How predictable that Leon Clarke should score for Bury against the Sky Blues at Gigg Lane last week. Once again, the immutable law of the ex, as the famous football writer Brian Glanville described it, struck, to consign City to a defeat they scarcely deserved on their second half performance.
Clarke went one better than most ex-players and scored twice, the second from a contentious penalty. He became the first former City player to score twice in a game against us since 1983 when Steve Whitton of West Ham scored a pair in a 5-2 hammering at Upton Park in what was his first game against his old club since his move that summer.
I can find two other instances of a former player scoring two. In 1973 in a League Cup tie at Bristol City's Ashton Gate Bobby Gould scored both goals in a 2-2 draw. Prior to that John Tudor netted two for Newcastle in a 4-2 win over the Sky Blues in early 1972. Tudor was never a prolific scorer but was a wonderful foil for Malcolm Macdonald who seemed able to score at will against Coventry in that era.
Back in those days there were far fewer instances of former players scoring against their old clubs – players just didn't move around as much – but Ronnie Rees scored for both Nottingham Forest & West Brom, after leaving us in 1968. The best ever effort by an 'ex' though was probably the famous England test cricketer Patsy Hendren. He left City in 1911 after a brief career but came back to haunt us fifteen years later as a veteran of 37 playing for Brentford. In a 7-3 thumping at Griffin Park Patsy helped himself to four goals in what was his final season as a player.
Jim McIlwaine sent me an interesting article in the summer about former City youth player John Matthews. The article states that John is regarding as one of the greatest players ever to play in the League of Ireland. After joining Waterford from the Sky Blues in 1966 he won seven championship medals (six with Waterford and one with Limerick) scoring 156 goals as a left-winger. Jim wondered if I had any more information on John and his father Horace who played for the club in the 1940s.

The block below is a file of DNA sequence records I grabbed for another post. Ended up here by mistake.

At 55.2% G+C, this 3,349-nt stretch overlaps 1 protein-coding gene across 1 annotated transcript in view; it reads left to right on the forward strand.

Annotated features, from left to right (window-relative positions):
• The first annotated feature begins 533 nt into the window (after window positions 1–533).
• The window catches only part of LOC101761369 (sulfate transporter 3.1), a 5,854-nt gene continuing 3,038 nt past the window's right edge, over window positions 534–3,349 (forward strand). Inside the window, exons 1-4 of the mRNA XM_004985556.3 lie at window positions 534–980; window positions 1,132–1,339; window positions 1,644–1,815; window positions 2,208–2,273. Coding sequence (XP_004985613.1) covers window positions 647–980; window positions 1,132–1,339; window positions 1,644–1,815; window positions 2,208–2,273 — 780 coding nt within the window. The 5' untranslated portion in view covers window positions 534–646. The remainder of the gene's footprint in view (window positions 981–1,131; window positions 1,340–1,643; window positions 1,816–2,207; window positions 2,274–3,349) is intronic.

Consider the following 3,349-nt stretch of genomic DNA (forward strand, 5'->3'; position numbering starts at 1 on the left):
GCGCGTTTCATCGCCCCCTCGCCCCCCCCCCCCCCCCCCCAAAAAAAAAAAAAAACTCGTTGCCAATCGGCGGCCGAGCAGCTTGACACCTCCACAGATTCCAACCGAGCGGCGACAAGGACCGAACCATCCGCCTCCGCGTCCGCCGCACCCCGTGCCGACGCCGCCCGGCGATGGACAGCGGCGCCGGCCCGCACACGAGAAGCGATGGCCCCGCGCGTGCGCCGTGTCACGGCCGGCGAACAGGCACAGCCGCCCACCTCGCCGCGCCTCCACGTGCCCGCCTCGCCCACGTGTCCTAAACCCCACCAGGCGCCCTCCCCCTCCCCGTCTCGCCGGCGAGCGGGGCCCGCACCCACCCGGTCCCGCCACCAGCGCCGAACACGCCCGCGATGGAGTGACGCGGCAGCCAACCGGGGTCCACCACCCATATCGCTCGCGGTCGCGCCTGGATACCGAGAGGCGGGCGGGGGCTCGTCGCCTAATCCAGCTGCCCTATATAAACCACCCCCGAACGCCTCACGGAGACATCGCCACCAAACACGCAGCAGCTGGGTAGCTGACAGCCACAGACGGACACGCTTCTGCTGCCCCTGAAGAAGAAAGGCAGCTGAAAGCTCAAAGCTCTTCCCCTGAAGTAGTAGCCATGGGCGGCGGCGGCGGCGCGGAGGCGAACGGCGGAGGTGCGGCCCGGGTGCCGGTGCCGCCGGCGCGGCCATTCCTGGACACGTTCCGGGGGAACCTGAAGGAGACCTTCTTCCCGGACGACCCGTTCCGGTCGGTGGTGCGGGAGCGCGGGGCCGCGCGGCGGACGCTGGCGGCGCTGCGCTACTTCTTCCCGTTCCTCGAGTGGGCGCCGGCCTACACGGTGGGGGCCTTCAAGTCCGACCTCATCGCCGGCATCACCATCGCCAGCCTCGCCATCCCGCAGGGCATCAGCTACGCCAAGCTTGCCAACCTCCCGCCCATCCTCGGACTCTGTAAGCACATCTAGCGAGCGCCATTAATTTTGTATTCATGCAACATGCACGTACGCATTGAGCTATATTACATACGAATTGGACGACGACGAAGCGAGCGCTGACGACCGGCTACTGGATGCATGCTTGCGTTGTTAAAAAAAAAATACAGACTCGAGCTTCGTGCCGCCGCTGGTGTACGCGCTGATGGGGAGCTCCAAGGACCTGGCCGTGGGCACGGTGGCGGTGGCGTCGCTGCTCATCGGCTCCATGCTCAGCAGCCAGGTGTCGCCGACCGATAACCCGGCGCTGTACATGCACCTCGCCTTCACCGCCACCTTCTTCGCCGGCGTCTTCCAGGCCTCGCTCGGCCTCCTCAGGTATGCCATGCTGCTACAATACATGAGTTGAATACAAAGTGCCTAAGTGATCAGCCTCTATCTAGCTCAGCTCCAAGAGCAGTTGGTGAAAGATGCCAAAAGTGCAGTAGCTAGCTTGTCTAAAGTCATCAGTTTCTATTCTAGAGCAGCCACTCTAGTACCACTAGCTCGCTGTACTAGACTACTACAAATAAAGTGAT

Horace Matthews (born 1913) was well known in local league football before he joined City in 1945. He was a member of a strong AWA Baginton side and was a logical signing when the club had so many players away in the services towards the end of World War 2. He played five games at outside left in the transitional season of 1945-46, scoring one goal – in a 3-1 home win over Fulham. His only officially recognised games were in the two-leg FA Cup third round ties with Aston Villa in January 1946 which City lost 2-3 on aggregate. I believe that in 1946 he returned to playing in local soccer. I wonder if Horace is in the picture of AWA Baginton's team from 1942-43. Please let me know if you can spot him.
Horace's son John joined City after being spotted playing for GEC and was in the same youth team as Mick Coop and Pat Morrissey. In 1966 Jimmy Hill was approached by Mick Lynch, the manager of Waterford, seeking a young player on loan. JH agreed for young John, who would have probably been released that summer, to go over for six weeks to gain some experience and in his first seven games he helped them clinch their first ever League of Ireland championship. John signed permanently for the club soon afterwards and the club won five more titles over the next six seasons and played in the European Cup against such sides as Manchester United and Celtic. After retiring Johnny, as he became known in Ireland, managed Limerick & Waterford United as well as becoming a referee & TV pundit.
Ron Dickinson was interested in my recent column regarding penalty takers where I pointed out the excellent record from the spot by Ronnie Farmer (1 miss from 23 attempts) and Gary McAllister (I miss from 16). Ron's memory goes further back – to Norman Lockhart, who played for the club from 1947-52 and was the regular penalty taker during that time. I checked the records and discovered Norman's record was 14 successful penalties from 17 attempts. The other great penalty taker for the club was Brian Kilcline. Killer's record doesn't match Farmer & McAllister but he did net 19 spot-kicks while missing five.